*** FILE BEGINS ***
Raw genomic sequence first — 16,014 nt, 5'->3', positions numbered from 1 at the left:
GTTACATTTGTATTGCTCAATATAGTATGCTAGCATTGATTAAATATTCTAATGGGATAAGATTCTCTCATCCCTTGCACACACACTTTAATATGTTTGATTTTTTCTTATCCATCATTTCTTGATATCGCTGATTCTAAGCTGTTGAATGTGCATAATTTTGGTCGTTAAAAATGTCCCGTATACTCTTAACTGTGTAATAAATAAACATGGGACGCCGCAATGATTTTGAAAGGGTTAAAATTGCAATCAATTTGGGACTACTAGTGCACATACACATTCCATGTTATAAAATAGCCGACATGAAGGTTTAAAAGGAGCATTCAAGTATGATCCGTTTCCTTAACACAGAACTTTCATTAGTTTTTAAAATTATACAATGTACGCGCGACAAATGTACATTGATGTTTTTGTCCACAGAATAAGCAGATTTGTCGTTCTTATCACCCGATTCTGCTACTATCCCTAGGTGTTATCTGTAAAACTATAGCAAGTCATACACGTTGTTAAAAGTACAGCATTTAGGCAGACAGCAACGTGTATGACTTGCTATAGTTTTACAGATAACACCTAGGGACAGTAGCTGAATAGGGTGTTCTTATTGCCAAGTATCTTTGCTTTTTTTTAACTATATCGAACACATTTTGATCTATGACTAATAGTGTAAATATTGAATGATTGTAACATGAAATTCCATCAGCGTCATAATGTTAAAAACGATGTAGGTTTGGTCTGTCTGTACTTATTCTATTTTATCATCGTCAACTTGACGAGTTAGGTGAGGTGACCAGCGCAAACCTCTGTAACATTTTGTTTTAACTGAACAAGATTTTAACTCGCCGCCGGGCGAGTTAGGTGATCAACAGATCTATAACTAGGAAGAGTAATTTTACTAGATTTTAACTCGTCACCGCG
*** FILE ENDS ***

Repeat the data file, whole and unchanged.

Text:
Raw genomic sequence first — 16,014 nt, 5'->3', positions numbered from 1 at the left:
GTTACATTTGTATTGCTCAATATAGTATGCTAGCATTGATTAAATATTCTAATGGGATAAGATTCTCTCATCCCTTGCACACACACTTTAATATGTTTGATTTTTTCTTATCCATCATTTCTTGATATCGCTGATTCTAAGCTGTTGAATGTGCATAATTTTGGTCGTTAAAAATGTCCCGTATACTCTTAACTGTGTAATAAATAAACATGGGACGCCGCAATGATTTTGAAAGGGTTAAAATTGCAATCAATTTGGGACTACTAGTGCACATACACATTCCATGTTATAAAATAGCCGACATGAAGGTTTAAAAGGAGCATTCAAGTATGATCCGTTTCCTTAACACAGAACTTTCATTAGTTTTTAAAATTATACAATGTACGCGCGACAAATGTACATTGATGTTTTTGTCCACAGAATAAGCAGATTTGTCGTTCTTATCACCCGATTCTGCTACTATCCCTAGGTGTTATCTGTAAAACTATAGCAAGTCATACACGTTGTTAAAAGTACAGCATTTAGGCAGACAGCAACGTGTATGACTTGCTATAGTTTTACAGATAACACCTAGGGACAGTAGCTGAATAGGGTGTTCTTATTGCCAAGTATCTTTGCTTTTTTTTAACTATATCGAACACATTTTGATCTATGACTAATAGTGTAAATATTGAATGATTGTAACATGAAATTCCATCAGCGTCATAATGTTAAAAACGATGTAGGTTTGGTCTGTCTGTACTTATTCTATTTTATCATCGTCAACTTGACGAGTTAGGTGAGGTGACCAGCGCAAACCTCTGTAACATTTTGTTTTAACTGAACAAGATTTTAACTCGCCGCCGGGCGAGTTAGGTGATCAACAGATCTATAACTAGGAAGAGTAATTTTACTAGATTTTAACTCGTCACCGCG